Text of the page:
Mathematicians Offer Elegant Solution to Evolutionary Conundrum
ScienceDaily (Apr. 25, 2010) — UBC researchers have proffered a new mathematical model that seeks to unravel a key evolutionary riddle--namely what factors underlie the generation of biological diversity both within and between species.
Evolutionary biologists have long recognized that the emergence of rare traits within a population can spur diversity. For example, being one of a few under-sized predators in a population dominated by larger-sized predators can offer advantages--access to an abundance of small prey--and increase the likelihood of that trait prospering in the population.
"But existing mathematical models that incorporate these 'rare type' advantages tend to have some serious shortcomings," says Michael Doebeli, a researcher at UBC's Biodiversity Research Centre and professor with the departments of Mathematics and Zoology. "They rely on single traits--like body size--and predict that the advantage offered by that trait has to be very significant in order to maintain large amounts of diversity."
So Doebeli and research associate Iaroslav Ispolatov applied a new model to the riddle, which they outline in the journal Science.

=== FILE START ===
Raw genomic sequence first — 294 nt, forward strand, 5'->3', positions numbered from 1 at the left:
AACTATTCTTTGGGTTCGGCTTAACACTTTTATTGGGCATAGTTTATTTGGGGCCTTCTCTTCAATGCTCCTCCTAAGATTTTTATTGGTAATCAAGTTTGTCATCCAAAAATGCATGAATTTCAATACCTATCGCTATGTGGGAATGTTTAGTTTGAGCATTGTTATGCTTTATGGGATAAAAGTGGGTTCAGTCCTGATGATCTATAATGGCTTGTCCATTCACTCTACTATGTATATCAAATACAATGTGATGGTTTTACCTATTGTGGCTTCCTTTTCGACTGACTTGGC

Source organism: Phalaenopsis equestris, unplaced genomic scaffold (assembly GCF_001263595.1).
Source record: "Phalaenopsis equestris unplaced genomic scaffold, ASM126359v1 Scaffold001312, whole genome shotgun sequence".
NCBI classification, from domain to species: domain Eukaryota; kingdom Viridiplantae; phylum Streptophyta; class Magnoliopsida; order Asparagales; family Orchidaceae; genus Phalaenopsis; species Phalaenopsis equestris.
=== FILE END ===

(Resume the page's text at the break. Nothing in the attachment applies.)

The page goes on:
Building on classical competition models for single traits, they designed their mathematical theory to gauge the evolutionary impact of multiple traits in concert, and found that adding this layer of complexity significantly lowered the threshold for the maintenance of diversity and the evolution of new species.
"When you model one trait at a time--in isolation--you often find that ecological interactions aren't strong enough to drive divergence. But with many traits acting in concert, even very weak interactions can generate diversity. Our approach mirrors the complexity of reality more closely--if you think about it, all living organisms have at least dozens, if not hundreds, of ecologically relevant traits," says Doebeli.
Mathematically, the biological phenomenon is reflected in fundamental properties of eigenvalues of quadratic forms. The theory would help explain the extraordinary amount of diversity found in many ecosystems, for example in the microbial world of oceans. In fact, the initial proving ground for the model might well be microbial populations.
"It would be interesting to to test whether at the genetic level, pathways controlling different traits are regulated in concert to enable the inheritability of diversifying traits along multiple phenotypic axes."
Pre-History of Life: Elegantly Simple Organizing Principles Seen in Ribosomes
ScienceDaily (Apr. 13, 2010) — With few exceptions, all known forms of life on our planet rely on the same genetic code to specify the amino acid composition of proteins. Although different hypotheses abound, just how individual amino acids were assigned to specific three-letter combinations or codons during the evolution of the genetic code is still subject to speculation.